U.S. Macroeconomic Indicators & the Cotton Supply Chain
The U.S. economy was estimated to have contracted at a 32.9% seasonally-adjusted annual rate in the second quarter. This followed a 5.0% contraction in the first quarter and easily ranks as the sharpest decline on record (since 1947).
In comparison to other major economies, the figure of 32.9% appears very large. Part of the reason for this is that the U.S. reports GDP as an annual rate. Annual rates compound quarter-over-quarter change (similar to calculations for interest) and describe what the annual effect would be if quarter-over-quarter change were extended over an entire year.
Other major economies take different approaches. For example, the Euro Zone reports GDP in terms of a simple quarter-over-quarter change in seasonally-adjusted data (was -12.1% in Q2 2020 versus Q1 2020) or as a simple year-over-year change (was -15.0% in Q2 2020 versus Q2 2019). China reports GDP in terms of year-over-year change. After a 6.8% year-over-year contraction in the first quarter, China indicated its economy expanded 3.2% in the second quarter.
While the U.S. headline number for GDP data is the seasonally-adjusted annual rate, other figures are published that are more directly comparable to other economies. In the second quarter, the year-over-year change in U.S. GDP was -9.5%, which is much closer to the COVID-driven lows registered in other markets (i.e., -15.0% year-over-year in the Euro Zone and -6.8% year-over-year in China).
After a strong resurgence in the U.S., COVID will shape economic activity in current and future quarters. The number of confirmed COVID cases in the U.S. is now over five million. The U.S. population is near 330 million. This means that about one of every 65 Americans has been diagnosed with the virus.
Population-related context is important for the labor market as well. The number of continuing claims for unemployment insurance is 16.1 million. The labor force is 160 million, so an implication is that one out of every ten Americans who want to work are out of a job. A $600/week supplement to unemployment insurance served as a financial bridge for many consumers, supporting spending and helping to boost the national savings rate to record highs (19-34% between April and June). That benefit expired in July. Negotiations are underway for a second round of stimulus, but it is unknown what may be included and when it will become available.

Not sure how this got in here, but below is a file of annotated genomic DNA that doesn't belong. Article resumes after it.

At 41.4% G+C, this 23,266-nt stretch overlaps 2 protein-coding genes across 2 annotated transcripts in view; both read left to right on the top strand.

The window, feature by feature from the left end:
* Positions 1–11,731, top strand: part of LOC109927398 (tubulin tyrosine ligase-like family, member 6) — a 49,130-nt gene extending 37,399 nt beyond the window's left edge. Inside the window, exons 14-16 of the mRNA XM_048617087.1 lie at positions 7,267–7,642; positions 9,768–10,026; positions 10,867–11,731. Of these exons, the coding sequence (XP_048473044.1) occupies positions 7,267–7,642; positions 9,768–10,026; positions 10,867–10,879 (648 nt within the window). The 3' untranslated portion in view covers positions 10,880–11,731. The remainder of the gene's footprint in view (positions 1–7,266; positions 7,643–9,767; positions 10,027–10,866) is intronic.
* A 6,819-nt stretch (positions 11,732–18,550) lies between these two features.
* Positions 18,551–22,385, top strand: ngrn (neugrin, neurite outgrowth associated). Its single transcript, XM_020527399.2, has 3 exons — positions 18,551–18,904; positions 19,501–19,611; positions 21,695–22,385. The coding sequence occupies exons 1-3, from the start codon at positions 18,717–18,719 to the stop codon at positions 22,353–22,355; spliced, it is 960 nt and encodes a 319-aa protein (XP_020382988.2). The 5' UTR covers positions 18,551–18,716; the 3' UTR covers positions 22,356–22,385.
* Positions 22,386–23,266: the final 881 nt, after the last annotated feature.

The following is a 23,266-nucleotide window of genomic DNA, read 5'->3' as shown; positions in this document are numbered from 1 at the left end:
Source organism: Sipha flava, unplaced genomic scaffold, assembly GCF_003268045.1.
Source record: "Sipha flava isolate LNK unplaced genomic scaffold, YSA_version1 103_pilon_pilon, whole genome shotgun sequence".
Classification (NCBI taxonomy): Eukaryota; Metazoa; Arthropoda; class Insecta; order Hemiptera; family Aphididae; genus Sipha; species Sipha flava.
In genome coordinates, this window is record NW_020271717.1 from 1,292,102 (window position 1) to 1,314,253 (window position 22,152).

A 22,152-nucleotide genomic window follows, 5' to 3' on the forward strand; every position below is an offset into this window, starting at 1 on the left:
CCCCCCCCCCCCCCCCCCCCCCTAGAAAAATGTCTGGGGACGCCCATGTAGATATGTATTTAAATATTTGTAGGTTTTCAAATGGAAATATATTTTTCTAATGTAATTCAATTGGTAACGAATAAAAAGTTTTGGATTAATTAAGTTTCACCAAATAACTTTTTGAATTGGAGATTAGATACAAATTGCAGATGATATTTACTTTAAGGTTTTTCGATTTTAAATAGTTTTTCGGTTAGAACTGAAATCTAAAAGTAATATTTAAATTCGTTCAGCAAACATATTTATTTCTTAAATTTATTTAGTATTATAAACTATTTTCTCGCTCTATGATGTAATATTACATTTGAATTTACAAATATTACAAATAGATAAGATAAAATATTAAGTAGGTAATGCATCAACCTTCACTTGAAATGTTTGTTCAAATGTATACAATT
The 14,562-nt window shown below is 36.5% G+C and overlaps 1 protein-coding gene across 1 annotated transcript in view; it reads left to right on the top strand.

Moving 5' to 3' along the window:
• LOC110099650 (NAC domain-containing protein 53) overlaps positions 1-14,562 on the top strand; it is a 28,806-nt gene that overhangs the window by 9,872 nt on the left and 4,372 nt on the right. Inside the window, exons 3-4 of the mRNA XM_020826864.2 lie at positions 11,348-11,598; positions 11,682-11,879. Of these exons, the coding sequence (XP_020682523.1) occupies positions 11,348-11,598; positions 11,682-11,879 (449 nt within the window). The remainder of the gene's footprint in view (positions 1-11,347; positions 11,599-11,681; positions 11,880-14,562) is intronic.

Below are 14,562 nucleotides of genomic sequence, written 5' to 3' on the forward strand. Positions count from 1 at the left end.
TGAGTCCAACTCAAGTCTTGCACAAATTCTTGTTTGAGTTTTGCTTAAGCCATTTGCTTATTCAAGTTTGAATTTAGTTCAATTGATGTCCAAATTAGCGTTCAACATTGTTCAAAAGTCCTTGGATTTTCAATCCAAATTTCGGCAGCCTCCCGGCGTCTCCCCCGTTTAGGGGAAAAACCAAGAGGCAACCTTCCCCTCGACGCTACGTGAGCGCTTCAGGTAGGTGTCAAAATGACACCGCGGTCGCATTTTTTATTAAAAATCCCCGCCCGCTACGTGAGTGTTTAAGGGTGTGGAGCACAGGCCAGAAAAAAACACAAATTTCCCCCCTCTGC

The U.S. economy was estimated to have added 1.8 million jobs in July. Last month’s increase was smaller than the 2.7 and 4.8 million increases that occurred in May and June but otherwise would rank as the largest on record. Despite three months of job gains over one million positions, the labor market still requires significant healing to approach the level of employment before the virus. In April alone, job losses were 20.8 million.
The unemployment rate decreased from 11.1% to 10.2% between June and July. The unemployment rate peaked in April at 14.7%. Before the virus, the unemployment rate was 3.5%.
The Bureau of Labor Statistics continues to issue a statement indicating that there have been data collection and classification issues. In the latest report, the BLS indicated that the share of responses affected by these issues is much smaller than it was in earlier months, but also stated that approaches to compensate for these issues could lift the unemployment rate by as much as one percentage point.
After a strong increase in June, the Index of Consumer Confidence decreased in July (from 98.3 to 92.6). Overall consumer spending increased by 5.2% month-over-month in June but was 5.5% lower year-over-year. Consumer spending on apparel increased by 28.5% month-over-month and was 1.5% lower year-over-year.
Retail apparel prices, as measured by the CPI for garments, increased 1.8% month-over-month but were 8.0% lower year-over-year. Average import prices (in terms of USD per square meter equivalent or SME) for cotton-dominant apparel were down 9.0% month-over-month in seasonally-adjusted terms and were down 8.8% year-over-year.
The volume of U.S. imports (in terms of SMEs) has been down since tariff increases on Chinese-made clothing were implemented in September. From September through February (pre-COVID), apparel import volume (all fibers) from all locations was down 10.3% year-over-year. Since COVID hit the U.S. (March-June), the volume of U.S. cotton-dominant apparel imports from all locations was down 37.3%. In the latest data (for June), import volume was down 34.3% year-over-year. This was smaller than the decline in May (-58.4%).
Despite supplemental tariffs still being in place, China’s share of U.S. apparel imports (all fibers) has stabilized in recent months. Between September and April, year-over-year decreases in China’s share of U.S apparel imports were between -5 to -11 percentage points. In May and June, China’s share of cotton-dominant apparel imports was slightly higher than levels one year ago (+3.9 percentage points in May and +1.2 points in June).
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